The last tip on writing effectively in business: #Visualise your #reader. Billionaire Warren Buffett gets the right balance in his reports by writing for his sisters, Doris and Bertie – intelligent people, but not experts. (HBR, Mike Reed)
The website is the centre of an online marketing strategy. But it’s also critical to integrate traditional marketing (such as sponsorship) with online strategies. One company that is doing so really well is Safair, domestic carrier for the Springboks. As someone who has flown Safair many times, we are on their mailing list, and an email newsletter arrived this morning, with a link to this song. Great marketing, Safair!
Quo Vadis Communications supports the initiatives to eliminate gender-based violence (GBV)and calls on all South African business leaders to give their support in both vocal and practical ways. “Our economic progress will be stifled and limited if more than half of the population lives in fear, is recovering from violence, or away from work in a criminal justice process.” (Jennifer Smout, Commissioner for Gender Equality)
Theo Coggin, Chairman of Quo Vadis, writes: “Our thoughts today are with our American friends in particular, but also with millions of others the world over who decry violence. During our recent visit to the US we visited the site of the primary 9/11 attack. It is indeed memorable. What struck me, however (and some will understand, knowing me), was how life in all its great diversity is always present, no matter how evil humankind can be.
Standing on the kerbside as we were approaching the memorial my attention was drawn to this earthworm – alive in spite of the hugeness of the buildings around it and the thousands of people tramping around, alive in spite of the massive building operations that had and were still in progress, and alive in spite of the most foul of deeds committed in the destruction of the twin towers and blowing up of the other planes. Life, whatever its form, is redemptive.” (By Theo Coggin)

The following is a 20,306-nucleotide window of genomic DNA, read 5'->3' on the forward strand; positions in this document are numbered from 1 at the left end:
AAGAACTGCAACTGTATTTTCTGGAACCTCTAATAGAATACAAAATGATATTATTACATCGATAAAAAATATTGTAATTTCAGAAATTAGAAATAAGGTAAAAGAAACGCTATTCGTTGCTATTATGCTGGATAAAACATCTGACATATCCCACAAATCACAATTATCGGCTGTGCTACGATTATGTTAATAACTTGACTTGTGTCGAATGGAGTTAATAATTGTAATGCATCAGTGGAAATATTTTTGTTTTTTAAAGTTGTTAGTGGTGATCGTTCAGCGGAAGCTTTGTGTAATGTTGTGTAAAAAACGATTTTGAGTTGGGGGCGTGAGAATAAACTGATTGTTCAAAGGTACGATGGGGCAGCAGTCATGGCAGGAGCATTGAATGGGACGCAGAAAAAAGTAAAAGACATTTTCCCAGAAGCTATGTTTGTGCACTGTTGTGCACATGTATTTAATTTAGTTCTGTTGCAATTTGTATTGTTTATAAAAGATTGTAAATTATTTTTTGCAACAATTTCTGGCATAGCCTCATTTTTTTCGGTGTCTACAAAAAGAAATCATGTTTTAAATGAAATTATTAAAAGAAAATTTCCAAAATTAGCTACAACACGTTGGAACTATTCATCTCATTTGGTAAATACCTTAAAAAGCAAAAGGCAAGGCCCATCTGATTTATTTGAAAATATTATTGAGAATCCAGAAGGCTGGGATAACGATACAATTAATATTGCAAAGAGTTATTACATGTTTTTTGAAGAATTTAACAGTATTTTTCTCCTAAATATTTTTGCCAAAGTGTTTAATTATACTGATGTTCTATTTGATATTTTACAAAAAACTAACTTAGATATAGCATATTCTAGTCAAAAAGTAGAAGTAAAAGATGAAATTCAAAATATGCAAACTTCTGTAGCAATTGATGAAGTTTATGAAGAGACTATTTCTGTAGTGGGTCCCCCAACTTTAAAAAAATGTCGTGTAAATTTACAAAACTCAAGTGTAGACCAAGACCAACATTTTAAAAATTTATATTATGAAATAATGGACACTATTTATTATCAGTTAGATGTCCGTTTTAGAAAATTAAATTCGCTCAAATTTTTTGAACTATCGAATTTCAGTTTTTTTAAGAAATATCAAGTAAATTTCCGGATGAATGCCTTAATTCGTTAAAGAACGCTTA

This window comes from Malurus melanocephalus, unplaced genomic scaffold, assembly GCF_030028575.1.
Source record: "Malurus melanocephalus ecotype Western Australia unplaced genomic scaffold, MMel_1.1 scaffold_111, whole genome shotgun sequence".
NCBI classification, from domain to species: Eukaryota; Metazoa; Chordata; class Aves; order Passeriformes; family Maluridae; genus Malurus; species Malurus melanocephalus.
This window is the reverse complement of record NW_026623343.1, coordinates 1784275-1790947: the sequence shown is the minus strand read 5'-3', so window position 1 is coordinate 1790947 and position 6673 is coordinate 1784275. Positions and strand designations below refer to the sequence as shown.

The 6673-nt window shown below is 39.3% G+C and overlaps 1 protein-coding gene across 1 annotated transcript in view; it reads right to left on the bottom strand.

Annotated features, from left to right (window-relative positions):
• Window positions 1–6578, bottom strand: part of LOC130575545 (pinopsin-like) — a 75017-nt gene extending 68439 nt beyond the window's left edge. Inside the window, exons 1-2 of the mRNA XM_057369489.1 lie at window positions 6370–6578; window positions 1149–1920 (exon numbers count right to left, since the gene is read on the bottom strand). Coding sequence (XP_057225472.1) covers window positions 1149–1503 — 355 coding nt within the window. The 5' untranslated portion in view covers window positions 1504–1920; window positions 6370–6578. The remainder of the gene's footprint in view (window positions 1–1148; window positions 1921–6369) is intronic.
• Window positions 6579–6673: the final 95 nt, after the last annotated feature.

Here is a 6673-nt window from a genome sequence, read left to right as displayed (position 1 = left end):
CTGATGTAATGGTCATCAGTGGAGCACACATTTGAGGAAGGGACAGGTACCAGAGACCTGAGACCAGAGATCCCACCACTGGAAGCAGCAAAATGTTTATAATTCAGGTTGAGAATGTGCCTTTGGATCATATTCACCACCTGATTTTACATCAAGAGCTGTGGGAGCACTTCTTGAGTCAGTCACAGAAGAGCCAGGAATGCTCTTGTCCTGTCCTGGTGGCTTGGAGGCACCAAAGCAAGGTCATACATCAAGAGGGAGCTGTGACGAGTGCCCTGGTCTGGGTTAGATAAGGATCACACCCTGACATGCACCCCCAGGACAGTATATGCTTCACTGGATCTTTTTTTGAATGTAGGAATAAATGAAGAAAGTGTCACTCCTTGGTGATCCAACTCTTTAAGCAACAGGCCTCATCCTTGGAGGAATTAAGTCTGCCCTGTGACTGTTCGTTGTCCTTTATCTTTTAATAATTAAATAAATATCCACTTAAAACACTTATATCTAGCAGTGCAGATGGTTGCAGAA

No one likes a crisis. It disrupts the normal flow of work and creates stress. We don’t always know how to deal with it, and sometimes we even hope that ignoring it will make it go away. (Usually there’s two chances of the latter happening: none and zero.)
So what are some of the strategies to deal with it? First, see it coming. Take a good hard look around you and identify the risks that might lead to a crisis and at least have an idea of how you are going to handle them.
Second, have a crisis communications plan. This means that when (not if) the crisis hits, you know what you going to say, to whom you have to say it, and how you are going to say it.
It can go such a long way to mitigating the impact of the crisis to have a proper communications plan in place, ready for action.
That’s where Quo Vadis Communications comes in. We’re very good at putting crisis communications plans together. We know the sort of questions to ask, and how to make a coherent plan out of it all. We’ve done plans for corporates, NGOs, the public sector and governments. We can do one for you.
We’re not kidding. Just recently we have been involved in two organisations who didn’t plan properly for crises. One knew it was coming and did nothing; the other ignored the signals and hoped it would go away. Neither crisis obliged by disappearing. Now they are running for cover – and a crisis that could have been managed has become a panic.
Don’t wait for the drama to happen. Get ahead of it and stay on top of it.
Contact us by email to firstname.lastname@example.org or email@example.com. Our rates are fair and our service is excellent.